Uruguay’s national architectural paint market is estimated at $45 million, based on consumption of 15 million liters provided by approximately 20 paint companies, according to a recent report by El Empresario, in Montevideo. While the market has not grown much since the economic downturn of 2002, many signs are that growth is back.
The driving factor in such growth is the economic recovery, which tallied an expansion of nine percent last year. That growth rate was the second highest in Latin America, following neighbor Paraguay, with 9.7 percent, according to the United Nations’ Economic Commission for Latin America, or Eclac. And in December, London’s Legatum Institute declared that Uruguay ranked third in the Americas—and 28th globally—after Canada and the U.S. in their annual Prosperity Index.
Foreign investment in Uruguay is also heating up rapidly, with a reported 35 percent jump during the first-half of 2010. Among major new investment projects in Uruguay is an estimated $1.9 billion pulp mill jointly planned by Stora Enso, of Finland, and Arauco, of Chile. Another project being planned is a new port facility for the Rocha area, which could cost up to $2.5 billion. Total foreign direct investment in 2009 was $1.3 billion.
Currently, approximately a third of the total volume of architectural paint consumed in Uruguay is imported, El Empresario indicated, citing statistics analyzed by Urunet, a provider of foreign trade statistics. Among domestic brand paint companies are Pinturas Elbex-Behar, Pinturas Granitol and Pinturas Inca, purchased by AkzoNobel in 2008. Other international paint companies active in the market include Sherwin-Williams, Brazil’s Renner and Argentina’s Sinteplast.
Automotive paint sales also are rising as new car sales break records, thanks to greater purchasing power in the country. Uruguay’s per-capita gross domestic product (GDP) is now the fourth highest in Latin America at more than $10,000, following only Chile, Mexico and Venezuela, and notably ahead of close economic neighbor Argentina. Uruguay’s GDP is more than $32 billion.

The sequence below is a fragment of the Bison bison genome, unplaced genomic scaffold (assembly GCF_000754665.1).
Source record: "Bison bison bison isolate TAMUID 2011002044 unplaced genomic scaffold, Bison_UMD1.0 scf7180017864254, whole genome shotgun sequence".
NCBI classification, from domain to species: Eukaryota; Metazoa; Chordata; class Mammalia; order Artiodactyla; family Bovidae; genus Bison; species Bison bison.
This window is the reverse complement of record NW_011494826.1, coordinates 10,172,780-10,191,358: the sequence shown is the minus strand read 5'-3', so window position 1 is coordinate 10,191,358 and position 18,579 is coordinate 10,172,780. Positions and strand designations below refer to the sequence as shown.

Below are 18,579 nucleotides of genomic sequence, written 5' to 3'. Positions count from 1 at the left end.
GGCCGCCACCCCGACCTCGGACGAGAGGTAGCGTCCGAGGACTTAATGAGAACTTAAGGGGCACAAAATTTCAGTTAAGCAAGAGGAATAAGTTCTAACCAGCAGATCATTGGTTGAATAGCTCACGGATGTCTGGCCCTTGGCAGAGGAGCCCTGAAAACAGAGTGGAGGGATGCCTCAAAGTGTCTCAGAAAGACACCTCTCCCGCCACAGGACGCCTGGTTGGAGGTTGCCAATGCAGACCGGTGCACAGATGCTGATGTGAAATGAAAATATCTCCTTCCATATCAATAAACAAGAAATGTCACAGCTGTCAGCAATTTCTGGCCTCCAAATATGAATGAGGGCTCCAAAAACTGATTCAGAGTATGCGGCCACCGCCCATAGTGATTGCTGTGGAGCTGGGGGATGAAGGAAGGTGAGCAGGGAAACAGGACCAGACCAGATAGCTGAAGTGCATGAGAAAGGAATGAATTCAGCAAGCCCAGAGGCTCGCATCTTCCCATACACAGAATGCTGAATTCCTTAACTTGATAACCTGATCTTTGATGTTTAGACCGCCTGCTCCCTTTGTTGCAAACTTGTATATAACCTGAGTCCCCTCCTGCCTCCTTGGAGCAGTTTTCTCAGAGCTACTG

While Uruguayan imports of architectural paint are substantial, the country also exports paint ingredients and concentrates, the report indicated. Last year, exports through November amounted to $43 million, with 26 percent of that value going to Brazil and 20 percent going to Argentina. Other destinations for the materials included Chile, with 6.5 percent of the value, Paraguay with 2.3 percent of the value and Venezuela with two percent of the value. Beyond Latin America, Uruguay also exports to countries including Poland and South Africa, according to statistics attributed to Uruguay XXI, the national investment promotion agency.
Among exporters, Inca is notable, both for its 20 million-liter-capacity production facility, and for its one million-liter-capacity distribution center.
New product development is a way Uruguayan paint companies aim to boost sales. Elbex, for example, recently launched a new anti-microbial paint formulation. Another way companies are seeking to spur greater sales is more advertising. Granitol, for example, has produced a variety of television spots, which it also posts to consumer-oriented websites like youtube.com. Similarly, Inca is promoting Colour Futures 2011 to augment sales of the latest fashion in color decoration.